Dear Christ Church,
The sorrow and pain of racial injustice, social unrest in our cities, and Covid-19 remain at the forefront of our minds as we go into this weekend. Sunday’s service will reflect this reality as we bring our whole lives, with all of our concerns, before our Father in lament. Christ Church, let’s all come together this Sunday with a united voice and cry out to God from the depths of our concern, a Pentecostal cry: “Come Holy Spirit and blow through this land.”
Resources on Race. This week’s Enews offers many resources from Christ Church’s engagement with racial injustice in particular, and more general reflections on multi-ethnicity, immigration, and our prayerful responses. Some of the resources also represent responses from our broader Anglican family. There’s a lot here, more than can be digested in a day, but my hope is that you will work your way through these over the next week or so.
We are suffering, and so are so many people around us. How do we walk through this, and companion others through suffering? Christine Warner shares here what she has learned about how to hold suffering, companion others through it, and encounter Jesus.
AMEN held a Night of Prayer and Lament (scroll down to the recording) last week, focused on the suffering of people of color due to both police brutality and the disproportionate impact of Covid-19. AMEN stands for the Anglican Multi-Ethnic Network. Christ Church also hosted a citywide prayer vigil on our property, led by Christian Community Development Association last Wednesday night. A local news channel covered the story here.
A sermon at Christ Church by Joe Ho, from Ephesians 2:11-22, on the gospel that reconciles all people for a multi-ethnic Church.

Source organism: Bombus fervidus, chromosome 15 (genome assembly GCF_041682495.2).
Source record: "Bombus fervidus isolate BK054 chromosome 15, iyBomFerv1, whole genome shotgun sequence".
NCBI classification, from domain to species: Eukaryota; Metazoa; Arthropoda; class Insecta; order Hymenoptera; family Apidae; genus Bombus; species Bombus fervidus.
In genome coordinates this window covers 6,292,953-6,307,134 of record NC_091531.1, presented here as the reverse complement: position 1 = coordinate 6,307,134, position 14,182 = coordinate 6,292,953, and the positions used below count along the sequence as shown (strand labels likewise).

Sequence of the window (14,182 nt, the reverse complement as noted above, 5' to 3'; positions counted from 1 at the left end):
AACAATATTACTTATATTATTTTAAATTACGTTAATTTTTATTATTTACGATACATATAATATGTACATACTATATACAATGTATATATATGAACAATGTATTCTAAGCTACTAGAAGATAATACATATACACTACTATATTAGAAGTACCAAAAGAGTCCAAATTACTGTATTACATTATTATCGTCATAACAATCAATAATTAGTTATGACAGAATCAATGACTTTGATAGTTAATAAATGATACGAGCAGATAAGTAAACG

A presentation for Christ Church on “Race, History, and Policy in East Austin,” by Jennifer, Ashton, and Virginia Cumberbatch. This was part of our learning and listening, as we moved into the downtown Eastside.
A commissioned report, Meeting Medina, to learn about the history of our property and its neighborhood, the dynamic relationship between race and gentrification, and the neighborhood’s assets that can serve its flourishing. This report is framed in terms of asset-based community development, which has a personal connection for me.
Before coming to Christ Church as Rector, I founded Ciudad Nueva, a community development organization a few blocks from the Mexican border, in downtown El Paso. They continue strong, fifteen years later, doing excellent gospel work, seeking the shalom of the city and empowering at-risk families. A new ministry, Abara, was spun out of Ciudad Nueva in recent years to cultivate opportunities for understanding, serving, and loving across divides through education, encounters, and response. Christ Church began, just before the pandemic, taking groups to the border to learn about the migration of peoples, their needs and trials, and how the church can respond.
Letters from me last week, Anglican clergy and lay leaders nationwide, and Bishop Todd (with several other bishops) will give you a sense of how Anglican leadership has been responding to this moment, from the local to national level.
Again, please join us and invite others for this Sunday’s live stream as we unite in one voice, crying out to God for his kingdom to come, in Austin / the U.S. / on earth, as in heaven.
P.S. Two other resources to keep listening and learning: I recently read and heartily recommend The Color of Compromise: the Truth about the American Church’s Complicity in Racism by Jemar Tisby! I also commend to you the ministry of Be the Bridge, whom you’ve heard us promote at Christ Church as they seek to form new multi-ethnic discussion groups. Even spending some time at their website (go to their “Resources” section) can be formative.